New Department for Education guidance stating that schools should not shorten their days or weeks unless it benefits pupils’ education has been criticised as "disingenuous".
The guidance says that the “structure of the school day and school week should not be the cause of inconvenience to parents” and that it is “unacceptable for schools to shorten their school day or school week unless it is a direct action to support and enhance their pupils’ education”.
However, the joint general secretary of the NEU Mary Bousted said the guidance was “disingenuous” and that the DfE was “ignoring reality” in failing to address funding cuts that lead schools to reduce their weeks.
“Schools are not doing this because they think it is in the best interests of the children, it’s through lack of funding”, she said.
“They know this inconveniences parents – they aren’t choosing to do this, it’s out of desperation.”
Dr Bousted said schools shortened their days or weeks out of necessity rather than because of a choice “based on sound educational principles”.
“They are telling schools to be virtuous without giving them the means to be virtuous. Schools are facing an impossible choice.”
Dr Bousted pointed out that headteachers cannot run schools on a budget deficit, and said that were they to do so, they would face penalties or possible conversion of their school into an academy.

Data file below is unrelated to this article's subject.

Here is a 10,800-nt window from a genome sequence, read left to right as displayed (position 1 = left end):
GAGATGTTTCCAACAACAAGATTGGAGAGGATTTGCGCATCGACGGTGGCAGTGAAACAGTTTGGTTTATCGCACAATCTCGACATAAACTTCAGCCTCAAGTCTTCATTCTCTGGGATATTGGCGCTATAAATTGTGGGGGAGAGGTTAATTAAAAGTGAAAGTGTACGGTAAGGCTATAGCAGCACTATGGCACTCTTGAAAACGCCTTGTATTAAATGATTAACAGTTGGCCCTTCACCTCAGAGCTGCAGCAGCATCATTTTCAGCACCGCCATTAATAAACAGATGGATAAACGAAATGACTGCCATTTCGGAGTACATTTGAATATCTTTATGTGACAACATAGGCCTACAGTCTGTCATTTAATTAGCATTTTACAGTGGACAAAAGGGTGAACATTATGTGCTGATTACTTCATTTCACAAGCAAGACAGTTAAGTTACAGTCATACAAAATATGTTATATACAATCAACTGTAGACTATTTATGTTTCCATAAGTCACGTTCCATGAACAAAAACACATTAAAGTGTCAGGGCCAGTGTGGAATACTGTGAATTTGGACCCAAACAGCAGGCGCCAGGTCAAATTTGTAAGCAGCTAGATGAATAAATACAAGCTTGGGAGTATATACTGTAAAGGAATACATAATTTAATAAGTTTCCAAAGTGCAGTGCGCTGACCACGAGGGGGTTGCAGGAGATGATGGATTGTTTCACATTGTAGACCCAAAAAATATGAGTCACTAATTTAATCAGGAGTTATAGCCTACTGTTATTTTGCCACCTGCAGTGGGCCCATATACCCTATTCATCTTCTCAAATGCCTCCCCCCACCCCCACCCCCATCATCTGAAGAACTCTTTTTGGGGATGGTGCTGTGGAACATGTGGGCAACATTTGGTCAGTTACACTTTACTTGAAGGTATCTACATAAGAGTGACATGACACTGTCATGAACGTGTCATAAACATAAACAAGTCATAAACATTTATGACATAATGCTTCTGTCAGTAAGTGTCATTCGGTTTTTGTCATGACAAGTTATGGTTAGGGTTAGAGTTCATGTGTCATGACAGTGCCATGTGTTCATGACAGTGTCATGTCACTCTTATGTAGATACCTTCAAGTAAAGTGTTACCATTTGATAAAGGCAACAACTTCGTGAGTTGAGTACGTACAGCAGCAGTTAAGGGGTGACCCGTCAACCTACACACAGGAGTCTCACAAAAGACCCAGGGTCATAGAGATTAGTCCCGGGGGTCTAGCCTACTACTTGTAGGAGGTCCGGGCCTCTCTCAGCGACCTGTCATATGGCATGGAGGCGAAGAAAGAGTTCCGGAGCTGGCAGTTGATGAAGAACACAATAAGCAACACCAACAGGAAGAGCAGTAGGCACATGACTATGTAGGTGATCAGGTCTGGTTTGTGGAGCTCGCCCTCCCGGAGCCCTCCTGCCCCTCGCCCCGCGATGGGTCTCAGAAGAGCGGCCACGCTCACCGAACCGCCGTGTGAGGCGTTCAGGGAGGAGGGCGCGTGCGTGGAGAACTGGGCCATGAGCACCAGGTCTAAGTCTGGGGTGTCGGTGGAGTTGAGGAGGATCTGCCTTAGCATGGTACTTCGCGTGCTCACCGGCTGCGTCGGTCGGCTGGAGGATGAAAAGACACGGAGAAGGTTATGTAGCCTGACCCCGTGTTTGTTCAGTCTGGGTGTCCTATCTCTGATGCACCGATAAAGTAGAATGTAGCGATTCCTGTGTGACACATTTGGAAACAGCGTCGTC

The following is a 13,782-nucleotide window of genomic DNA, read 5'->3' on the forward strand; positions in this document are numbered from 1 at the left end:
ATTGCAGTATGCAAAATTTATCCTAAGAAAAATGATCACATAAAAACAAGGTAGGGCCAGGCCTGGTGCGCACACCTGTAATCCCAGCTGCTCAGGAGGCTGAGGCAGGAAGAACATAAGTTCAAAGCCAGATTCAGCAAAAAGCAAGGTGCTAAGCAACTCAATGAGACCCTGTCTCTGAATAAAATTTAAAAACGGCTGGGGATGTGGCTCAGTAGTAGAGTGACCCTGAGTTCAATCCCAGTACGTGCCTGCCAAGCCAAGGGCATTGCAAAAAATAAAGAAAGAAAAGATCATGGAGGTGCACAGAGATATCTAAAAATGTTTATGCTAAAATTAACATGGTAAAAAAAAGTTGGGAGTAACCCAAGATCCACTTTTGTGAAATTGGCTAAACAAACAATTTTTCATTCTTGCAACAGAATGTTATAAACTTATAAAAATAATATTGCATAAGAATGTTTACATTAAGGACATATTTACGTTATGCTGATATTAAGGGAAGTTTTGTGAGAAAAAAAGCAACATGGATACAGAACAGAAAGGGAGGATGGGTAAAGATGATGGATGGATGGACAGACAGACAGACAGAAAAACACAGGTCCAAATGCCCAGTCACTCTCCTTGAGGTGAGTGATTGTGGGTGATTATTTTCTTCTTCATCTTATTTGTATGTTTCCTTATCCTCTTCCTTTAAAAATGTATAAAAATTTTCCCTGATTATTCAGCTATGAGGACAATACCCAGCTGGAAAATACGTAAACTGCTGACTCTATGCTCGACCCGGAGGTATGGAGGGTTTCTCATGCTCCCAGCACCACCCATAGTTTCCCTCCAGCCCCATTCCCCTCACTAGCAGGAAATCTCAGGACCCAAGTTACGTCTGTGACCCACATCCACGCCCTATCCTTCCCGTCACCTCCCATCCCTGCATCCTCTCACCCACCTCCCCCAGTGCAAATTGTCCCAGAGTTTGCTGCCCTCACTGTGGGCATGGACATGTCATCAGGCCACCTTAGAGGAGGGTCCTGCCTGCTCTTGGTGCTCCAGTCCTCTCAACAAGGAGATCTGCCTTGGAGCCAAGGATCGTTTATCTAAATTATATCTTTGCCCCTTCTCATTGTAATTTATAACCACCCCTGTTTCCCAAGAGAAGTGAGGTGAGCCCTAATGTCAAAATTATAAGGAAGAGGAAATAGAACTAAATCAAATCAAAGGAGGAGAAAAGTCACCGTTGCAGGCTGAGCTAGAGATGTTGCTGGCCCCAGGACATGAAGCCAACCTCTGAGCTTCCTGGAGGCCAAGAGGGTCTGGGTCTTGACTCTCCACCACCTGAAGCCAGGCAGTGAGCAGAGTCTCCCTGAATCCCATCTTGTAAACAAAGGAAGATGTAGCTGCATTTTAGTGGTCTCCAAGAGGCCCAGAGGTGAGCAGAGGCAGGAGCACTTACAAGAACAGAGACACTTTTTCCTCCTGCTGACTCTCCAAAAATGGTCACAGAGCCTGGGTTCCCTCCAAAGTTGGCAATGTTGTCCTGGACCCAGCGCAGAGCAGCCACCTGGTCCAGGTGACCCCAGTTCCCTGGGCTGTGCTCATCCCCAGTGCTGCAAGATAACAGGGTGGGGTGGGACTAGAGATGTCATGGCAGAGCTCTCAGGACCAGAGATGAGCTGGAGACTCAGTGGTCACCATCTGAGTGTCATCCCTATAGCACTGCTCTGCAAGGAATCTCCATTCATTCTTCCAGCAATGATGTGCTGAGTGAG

She said any reductions to school days or weeks would “disproportionately” impact the most disadvantaged pupils.
And she added that the DfE knew the reasons why schools made this choice but were deliberately ignoring them in publishing “disingenuous” guidance.
The guidance states that schools must “organise the school day and school week in the best interest of their pupil cohort, to provide them with a full-time education suitable to their age, aptitude and ability”.
It says that if schools make changes to their days or weeks, they must give parents notice of this, as well as considering the implications for pupils, teachers, parents’ work commitments and childcare.
The guidance says that shorter days or weeks could affect parents’ choice of schools. "When applying for a school place, parents may be more likely to choose a school with a traditional, full-time school week and to appeal against the offer of a place at a school with a shorter school week.
“Schools should also consider the potential impact of a shorter school week on parental choice as part of admissions and admission appeals processes,” the guidance adds.